When the Amazon burns, what happens to its biodiversity?
The number of fires burning in standing Amazon rainforest spiked dramatically in recent weeks, threatening the forest’s biodiversity — a richness of flora and fauna not adapted to withstand the flames.Of all major fires detected in the Amazon this year, 43% were in standing forests, as of Sept 21, (up from only 13% in August) according to the non-profit MAAP. The forest burned is estimated at roughly 4.6 million acres (1.8 million hectares) — an area about three-fifths the size of Belgium.Major fires in Brazil in 2020Fire data from MAAP’s Amazon Fire Monitoring App is updated in real time and ...
Dennis Anderson: There are positives as grouse season opens, but issues, too
MINNEAPOLIS — Minnesota’s ruffed grouse season opens Saturday, a big deal, memory-wise, to a lot of people.Historically the state’s most pursued game bird, Ol’ Ruff hangs out in places every Minnesotan should visit but few do. High lands. Low lands. Hay fields. Aspen stands. Gray dogwood thickets. These and many other out-of-the-way places are home to what many consider to be the King of Forest Birds.Minnesotans like to think of themselves as the best, and maybe they are. But what’s certain is that this state has the nation’s best ruffed grouse hunting, measured by bird numbers and the availab...
Star Tribune (Minneapolis)
New National Geographic show on Disney Plus explores Animal Kingdom and Epcot
A new National Geographic show takes viewers behind the scenes of Disney’s Animal Kingdom, Disney’s Animal Kingdom Lodge and the Seas with Nemo and Friends at Epcot.“Magic of Disney’s Animal Kingdom,” which debuts Friday on Disney Plus, provides a deeper look at Walt Disney World’s more than 5,000 animals and their care, plus how these creatures inspired the park’s design and what Disney is doing to protect animals in the wild.“We wanted to tell our stories better, and that is what Disney is so famous for is telling our stories,” said Dr. Mark Penning, Disney Parks’ vice president for animals,...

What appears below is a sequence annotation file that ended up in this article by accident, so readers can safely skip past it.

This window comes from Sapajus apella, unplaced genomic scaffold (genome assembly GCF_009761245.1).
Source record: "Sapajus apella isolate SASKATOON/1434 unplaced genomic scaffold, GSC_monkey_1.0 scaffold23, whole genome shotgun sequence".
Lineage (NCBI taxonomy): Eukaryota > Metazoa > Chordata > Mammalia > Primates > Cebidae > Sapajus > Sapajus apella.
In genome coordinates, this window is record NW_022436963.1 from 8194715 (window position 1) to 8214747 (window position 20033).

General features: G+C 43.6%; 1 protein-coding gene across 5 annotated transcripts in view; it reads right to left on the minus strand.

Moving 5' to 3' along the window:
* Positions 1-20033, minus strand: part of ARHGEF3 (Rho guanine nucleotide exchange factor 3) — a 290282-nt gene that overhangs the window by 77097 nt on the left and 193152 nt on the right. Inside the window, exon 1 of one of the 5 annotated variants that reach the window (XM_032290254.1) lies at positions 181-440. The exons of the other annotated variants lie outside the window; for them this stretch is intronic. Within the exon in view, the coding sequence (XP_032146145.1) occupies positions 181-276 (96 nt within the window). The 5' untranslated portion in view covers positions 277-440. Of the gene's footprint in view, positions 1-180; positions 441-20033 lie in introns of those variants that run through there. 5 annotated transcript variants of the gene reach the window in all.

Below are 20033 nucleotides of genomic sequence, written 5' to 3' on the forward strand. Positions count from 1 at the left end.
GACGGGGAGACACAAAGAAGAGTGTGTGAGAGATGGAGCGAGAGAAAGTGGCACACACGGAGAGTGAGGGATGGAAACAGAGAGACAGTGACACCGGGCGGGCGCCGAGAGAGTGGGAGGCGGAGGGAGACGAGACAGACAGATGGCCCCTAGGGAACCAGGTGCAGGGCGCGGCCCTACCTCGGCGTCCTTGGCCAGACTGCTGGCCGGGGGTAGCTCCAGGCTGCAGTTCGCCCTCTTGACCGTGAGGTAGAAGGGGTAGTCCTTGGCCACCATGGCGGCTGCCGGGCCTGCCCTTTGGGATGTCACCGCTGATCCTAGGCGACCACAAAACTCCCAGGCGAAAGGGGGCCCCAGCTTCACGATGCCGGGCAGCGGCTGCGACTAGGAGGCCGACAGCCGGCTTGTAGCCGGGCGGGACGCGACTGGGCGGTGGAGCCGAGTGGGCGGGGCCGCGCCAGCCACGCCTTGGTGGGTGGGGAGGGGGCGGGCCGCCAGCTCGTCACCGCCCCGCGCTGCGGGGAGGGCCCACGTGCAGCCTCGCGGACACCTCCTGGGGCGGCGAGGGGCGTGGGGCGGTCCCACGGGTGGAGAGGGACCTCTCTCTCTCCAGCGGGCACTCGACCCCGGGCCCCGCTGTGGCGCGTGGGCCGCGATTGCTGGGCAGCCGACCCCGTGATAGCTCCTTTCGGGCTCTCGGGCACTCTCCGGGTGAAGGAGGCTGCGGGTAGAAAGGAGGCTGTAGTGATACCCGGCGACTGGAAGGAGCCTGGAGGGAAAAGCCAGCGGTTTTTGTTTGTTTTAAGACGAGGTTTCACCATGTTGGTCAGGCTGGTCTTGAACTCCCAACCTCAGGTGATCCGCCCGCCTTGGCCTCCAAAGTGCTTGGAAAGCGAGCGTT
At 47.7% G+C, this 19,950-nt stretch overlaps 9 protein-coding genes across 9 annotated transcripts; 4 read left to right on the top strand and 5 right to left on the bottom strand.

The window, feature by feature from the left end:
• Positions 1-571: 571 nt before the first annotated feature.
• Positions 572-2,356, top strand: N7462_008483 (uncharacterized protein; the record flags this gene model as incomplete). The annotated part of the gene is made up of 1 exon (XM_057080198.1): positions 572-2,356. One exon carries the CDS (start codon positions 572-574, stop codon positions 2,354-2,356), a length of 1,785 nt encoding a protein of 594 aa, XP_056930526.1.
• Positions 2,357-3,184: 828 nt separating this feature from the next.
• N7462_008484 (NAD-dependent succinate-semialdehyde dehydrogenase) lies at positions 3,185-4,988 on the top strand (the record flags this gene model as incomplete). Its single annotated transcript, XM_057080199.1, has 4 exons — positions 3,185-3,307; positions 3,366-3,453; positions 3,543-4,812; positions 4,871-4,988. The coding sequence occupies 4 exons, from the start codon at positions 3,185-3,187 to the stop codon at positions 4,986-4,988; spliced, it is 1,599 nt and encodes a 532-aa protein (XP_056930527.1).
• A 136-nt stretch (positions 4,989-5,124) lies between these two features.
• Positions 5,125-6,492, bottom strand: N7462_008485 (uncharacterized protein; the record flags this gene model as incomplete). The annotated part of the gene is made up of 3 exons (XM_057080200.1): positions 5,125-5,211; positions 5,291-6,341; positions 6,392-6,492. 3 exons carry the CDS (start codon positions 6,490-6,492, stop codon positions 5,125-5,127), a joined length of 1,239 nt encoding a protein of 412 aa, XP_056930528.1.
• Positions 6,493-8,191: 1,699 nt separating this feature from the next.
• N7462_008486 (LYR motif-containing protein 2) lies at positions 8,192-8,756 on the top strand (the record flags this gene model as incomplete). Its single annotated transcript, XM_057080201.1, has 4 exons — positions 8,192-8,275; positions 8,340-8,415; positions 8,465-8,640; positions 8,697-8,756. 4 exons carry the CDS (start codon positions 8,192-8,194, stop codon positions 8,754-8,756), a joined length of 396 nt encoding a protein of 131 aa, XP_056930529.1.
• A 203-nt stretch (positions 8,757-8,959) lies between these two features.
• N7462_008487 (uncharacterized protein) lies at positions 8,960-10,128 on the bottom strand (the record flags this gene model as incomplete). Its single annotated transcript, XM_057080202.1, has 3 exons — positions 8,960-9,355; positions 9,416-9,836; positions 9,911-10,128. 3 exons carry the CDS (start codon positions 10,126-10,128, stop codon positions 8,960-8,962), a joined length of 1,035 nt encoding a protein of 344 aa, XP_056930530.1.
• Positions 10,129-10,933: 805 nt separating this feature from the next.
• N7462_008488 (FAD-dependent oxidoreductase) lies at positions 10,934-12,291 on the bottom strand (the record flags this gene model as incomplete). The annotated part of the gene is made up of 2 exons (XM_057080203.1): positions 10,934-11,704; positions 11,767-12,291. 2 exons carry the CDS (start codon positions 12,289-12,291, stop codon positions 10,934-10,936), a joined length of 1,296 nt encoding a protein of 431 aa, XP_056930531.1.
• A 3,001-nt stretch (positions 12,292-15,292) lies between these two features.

2 Missouri crayfish species may be listed as 'threatened' under Endangered Species Act
ST. LOUIS, Mo. — The U.S. Fish and Wildlife Service has proposed listing two kinds of Missouri crayfish as threatened under the Endangered Species Act, as well as identifying “critical habitat” for their survival and recovery in the state’s southeast watersheds.Both the Big Creek crayfish and the St. Francis River crayfish have seen their numbers contract since the introduction of nonnative woodland crayfish in the 1980s. While the invasive crayfish is seen as the “primary threat” to the native species, the agency said in its listing last week that they also contend with water quality issues, ...
St. Louis Post-Dispatch
Open-ocean fish farm proposed off San Diego coast could be first in federal waters
SAN DIEGO — A prestigious San Diego research institute and a Long Beach social benefit investment group are teaming to create what could be the first fish farm in federal waters.The proposed farm, Pacific Ocean AquaFarm, would be located about four miles offshore of San Diego and would generate 5,000 metric tons of sushi-grade yellowfish each year — enough for 11 million servings of the popular seafood.A partnership between Hubbs-SeaWorld Research Institute and Pacific6 Enterprise, the project also would create a diversity of economic opportunities and provide a local source for a fish that is...
The San Diego Union-Tribune